By Nicholas S. Racheotes
A long, strange time ago, when I was trying to leverage an advanced degree in history into the wherewithal to buy groceries, I flirted with a career in advertising. Like everyone else in the unfree-from-television world, I had grown up on ads of every sort and degree of cleverness. How difficult could it be to invent commercials for other people’s enjoyment—and for my profit? For practice, I recently worked up examples like the ones below. You be the judge as to why my path led to an alternate career.
Are you sick and tired of breaking clay tablets? Have you had it with rubbing until your hands are raw, just because you made an error in spelling? Now, paper will give you what you have longed for: it folds, it blots, it works with an ink pen instead of a wooden stylus. With the future at your fingertips, you will be able to produce your very own library full of correspondence. Why, you may even have an epic tome in mind that would never see the light of day if it were written in clay! Act now, because sooner or later, it will all be paper.
Are aching feet ripping the sole out of you? After dodging fleet-footed predators all day, do you barely have enough left in the tank to make it back to the sanctuary of your cave? Well, the answer is at hands—that is, thirteen to seventeen hands high. Tame a horse! It lives on gorse. You’ll be riding tall in the saddle to every battle. Besides, what it leaves in the pasture, you can use after—to enrich the soil, to grow that barley, to make that beer, to keep you from being snarly! At fifteen miles per hour, hooves are the beat that will drive our civilization forward. Don’t be a drag; tame your own nag.
Are the cold, wind, and rain getting impossible to bare? Are you tired of burning in the sun and goose-bumping six months of the year? Clothing is the thing you want against your skin. You can make it out of fur—or better yet, give the job to her! While she’s spinning with the distaff to make thread, you’ll know that she is too busy to heed the randy neighbor’s tread. The time has come to get it on, so get it on with clothes.
Picture this: Your husband and children are gathered around the hearth for the daily scorched dinner. It’s always the same complaint: “Mom, this food is certainly burned well enough, but something’s missing.” Well, don’t get your braids in a tangle. The remedy is as near as the ocean or salt mine. Yes, it’s salt. Salt will put the savor in whatever meat you favor. And if you’re a contrarian, it will even improve taste to the vegetarian. Better yet, salt keeps you healthy, even if you sweat. So, before you see your maker, reach for that salt shaker.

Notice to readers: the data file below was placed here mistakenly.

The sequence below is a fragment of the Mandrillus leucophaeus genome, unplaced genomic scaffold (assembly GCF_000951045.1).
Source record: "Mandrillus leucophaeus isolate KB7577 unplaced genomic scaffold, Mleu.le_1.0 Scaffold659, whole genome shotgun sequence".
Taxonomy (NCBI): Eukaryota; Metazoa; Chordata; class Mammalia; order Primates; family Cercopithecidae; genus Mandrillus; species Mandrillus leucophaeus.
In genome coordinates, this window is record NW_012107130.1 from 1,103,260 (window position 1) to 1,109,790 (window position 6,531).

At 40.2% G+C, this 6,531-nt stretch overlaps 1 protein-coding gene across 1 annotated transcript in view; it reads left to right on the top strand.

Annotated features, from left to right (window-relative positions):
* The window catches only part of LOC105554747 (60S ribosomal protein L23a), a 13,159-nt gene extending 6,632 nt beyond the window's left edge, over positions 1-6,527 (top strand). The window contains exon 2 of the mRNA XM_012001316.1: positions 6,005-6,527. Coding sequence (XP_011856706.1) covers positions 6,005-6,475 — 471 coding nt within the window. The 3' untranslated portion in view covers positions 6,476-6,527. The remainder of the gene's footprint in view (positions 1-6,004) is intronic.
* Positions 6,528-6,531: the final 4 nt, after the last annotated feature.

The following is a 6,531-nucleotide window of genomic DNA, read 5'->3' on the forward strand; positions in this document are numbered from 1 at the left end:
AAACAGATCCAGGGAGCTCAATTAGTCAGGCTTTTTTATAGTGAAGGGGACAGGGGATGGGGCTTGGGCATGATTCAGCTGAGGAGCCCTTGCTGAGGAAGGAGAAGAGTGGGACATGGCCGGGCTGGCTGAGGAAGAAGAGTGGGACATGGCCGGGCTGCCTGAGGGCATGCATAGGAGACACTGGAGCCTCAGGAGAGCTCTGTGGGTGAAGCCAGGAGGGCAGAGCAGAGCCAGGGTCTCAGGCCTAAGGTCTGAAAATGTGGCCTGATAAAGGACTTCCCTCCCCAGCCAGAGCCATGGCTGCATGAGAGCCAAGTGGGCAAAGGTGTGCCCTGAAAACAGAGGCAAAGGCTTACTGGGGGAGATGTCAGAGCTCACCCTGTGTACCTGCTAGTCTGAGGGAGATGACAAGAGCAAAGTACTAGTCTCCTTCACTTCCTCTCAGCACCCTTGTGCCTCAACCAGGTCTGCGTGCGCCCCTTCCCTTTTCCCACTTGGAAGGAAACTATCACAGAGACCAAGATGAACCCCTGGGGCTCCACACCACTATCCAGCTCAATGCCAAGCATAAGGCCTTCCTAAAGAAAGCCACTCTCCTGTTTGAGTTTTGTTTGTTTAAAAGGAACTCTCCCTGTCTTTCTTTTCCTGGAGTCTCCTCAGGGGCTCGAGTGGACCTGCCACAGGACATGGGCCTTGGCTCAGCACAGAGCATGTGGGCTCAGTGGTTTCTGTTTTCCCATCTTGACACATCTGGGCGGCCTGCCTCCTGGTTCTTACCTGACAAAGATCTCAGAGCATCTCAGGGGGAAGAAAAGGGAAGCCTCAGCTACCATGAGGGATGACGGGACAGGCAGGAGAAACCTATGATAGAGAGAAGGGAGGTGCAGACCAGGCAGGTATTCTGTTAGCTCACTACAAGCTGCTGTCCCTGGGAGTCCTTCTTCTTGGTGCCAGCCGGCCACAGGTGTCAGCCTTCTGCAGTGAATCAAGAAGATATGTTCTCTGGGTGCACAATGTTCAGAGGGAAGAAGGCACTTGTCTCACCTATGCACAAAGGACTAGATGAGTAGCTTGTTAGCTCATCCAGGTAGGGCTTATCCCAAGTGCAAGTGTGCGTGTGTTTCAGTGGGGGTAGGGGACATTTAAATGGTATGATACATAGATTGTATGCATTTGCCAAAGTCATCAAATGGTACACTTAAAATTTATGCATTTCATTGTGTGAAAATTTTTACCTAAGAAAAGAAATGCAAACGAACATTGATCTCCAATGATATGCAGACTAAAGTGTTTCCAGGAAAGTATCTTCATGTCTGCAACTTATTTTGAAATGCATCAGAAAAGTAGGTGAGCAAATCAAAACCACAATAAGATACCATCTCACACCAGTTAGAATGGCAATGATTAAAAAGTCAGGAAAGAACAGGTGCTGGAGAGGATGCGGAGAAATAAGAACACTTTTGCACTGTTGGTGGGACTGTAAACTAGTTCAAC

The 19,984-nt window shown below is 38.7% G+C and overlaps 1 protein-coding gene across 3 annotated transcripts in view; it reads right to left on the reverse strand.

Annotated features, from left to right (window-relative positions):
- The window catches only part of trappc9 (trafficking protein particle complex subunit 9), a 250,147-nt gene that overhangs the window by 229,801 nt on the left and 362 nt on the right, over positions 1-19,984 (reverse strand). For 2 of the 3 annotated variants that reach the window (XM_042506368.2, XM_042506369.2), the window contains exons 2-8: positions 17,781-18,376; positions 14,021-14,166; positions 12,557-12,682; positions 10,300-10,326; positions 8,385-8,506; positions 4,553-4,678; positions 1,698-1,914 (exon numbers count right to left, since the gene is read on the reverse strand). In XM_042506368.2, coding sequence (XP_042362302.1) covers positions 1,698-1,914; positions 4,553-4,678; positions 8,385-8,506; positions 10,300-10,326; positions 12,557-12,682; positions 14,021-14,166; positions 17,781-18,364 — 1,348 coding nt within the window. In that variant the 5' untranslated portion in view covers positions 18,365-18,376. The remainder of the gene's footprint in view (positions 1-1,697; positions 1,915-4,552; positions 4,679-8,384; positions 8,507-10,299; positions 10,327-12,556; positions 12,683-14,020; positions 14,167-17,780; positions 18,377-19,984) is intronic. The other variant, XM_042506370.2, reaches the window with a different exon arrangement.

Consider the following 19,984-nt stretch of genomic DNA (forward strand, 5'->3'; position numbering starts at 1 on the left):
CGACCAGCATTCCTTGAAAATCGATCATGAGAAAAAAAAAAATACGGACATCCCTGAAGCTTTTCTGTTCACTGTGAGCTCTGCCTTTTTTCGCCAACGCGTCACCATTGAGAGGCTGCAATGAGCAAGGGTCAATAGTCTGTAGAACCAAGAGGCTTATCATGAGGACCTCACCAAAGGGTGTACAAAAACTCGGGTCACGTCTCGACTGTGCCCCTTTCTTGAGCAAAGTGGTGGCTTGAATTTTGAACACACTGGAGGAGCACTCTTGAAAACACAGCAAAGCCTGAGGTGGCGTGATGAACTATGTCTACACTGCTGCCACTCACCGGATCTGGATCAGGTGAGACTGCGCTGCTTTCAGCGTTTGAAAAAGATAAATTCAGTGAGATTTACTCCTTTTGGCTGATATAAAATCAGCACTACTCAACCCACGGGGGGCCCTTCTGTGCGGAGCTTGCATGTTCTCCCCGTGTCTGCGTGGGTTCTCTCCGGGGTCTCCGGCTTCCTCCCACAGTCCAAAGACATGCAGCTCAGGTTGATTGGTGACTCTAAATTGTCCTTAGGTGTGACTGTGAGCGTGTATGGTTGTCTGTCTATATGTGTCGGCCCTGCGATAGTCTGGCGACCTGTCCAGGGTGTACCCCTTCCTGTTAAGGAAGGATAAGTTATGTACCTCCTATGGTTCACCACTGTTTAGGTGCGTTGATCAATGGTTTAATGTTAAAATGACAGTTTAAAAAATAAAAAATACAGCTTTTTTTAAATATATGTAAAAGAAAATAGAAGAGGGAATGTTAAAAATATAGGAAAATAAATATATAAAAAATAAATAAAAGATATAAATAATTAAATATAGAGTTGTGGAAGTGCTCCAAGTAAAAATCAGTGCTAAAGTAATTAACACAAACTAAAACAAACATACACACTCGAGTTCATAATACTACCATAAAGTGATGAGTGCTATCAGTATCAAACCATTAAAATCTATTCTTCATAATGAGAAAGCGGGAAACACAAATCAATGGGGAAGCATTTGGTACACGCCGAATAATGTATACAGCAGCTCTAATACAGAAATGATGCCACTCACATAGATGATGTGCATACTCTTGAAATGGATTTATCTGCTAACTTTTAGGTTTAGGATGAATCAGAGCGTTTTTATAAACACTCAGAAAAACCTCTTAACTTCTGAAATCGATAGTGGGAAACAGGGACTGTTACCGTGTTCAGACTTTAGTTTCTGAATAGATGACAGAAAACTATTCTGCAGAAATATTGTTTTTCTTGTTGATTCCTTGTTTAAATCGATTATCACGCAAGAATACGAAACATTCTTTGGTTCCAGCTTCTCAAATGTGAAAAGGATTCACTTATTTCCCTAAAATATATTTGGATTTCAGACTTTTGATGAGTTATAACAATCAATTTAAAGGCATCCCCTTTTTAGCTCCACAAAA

I often imagined myself going into a conference with a famous automaker and giving my pitch that goes something like this:
“Sure, you just lost the war. Yeah, your logo is a couple of twists away from being the most feared and hated symbol in human history. Almost certainly, nobody will correctly pronounce your name. The designs of your products are at least twenty years behind what American engineers are doing. Come on—fenders, a rear engine, a flat nose, and a whine that could grate on anyone’s nerves? However, in my hands, even a Beetle could sell.”
I never got to make this presentation, but it would have been great fun (and maybe even profitable) if I had. On the other hand, it was likely far better for all concerned that I found employment in a field to which I was better suited.
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Nick Racheotes is a product of Boston public schools, Brandeis University, and Boston College, from which he holds a PhD in history. Since he retired from teaching at Framingham State University, Nick and his wife, Pat, divide their time between Boston, Cape Cod, and the rest of the Western world.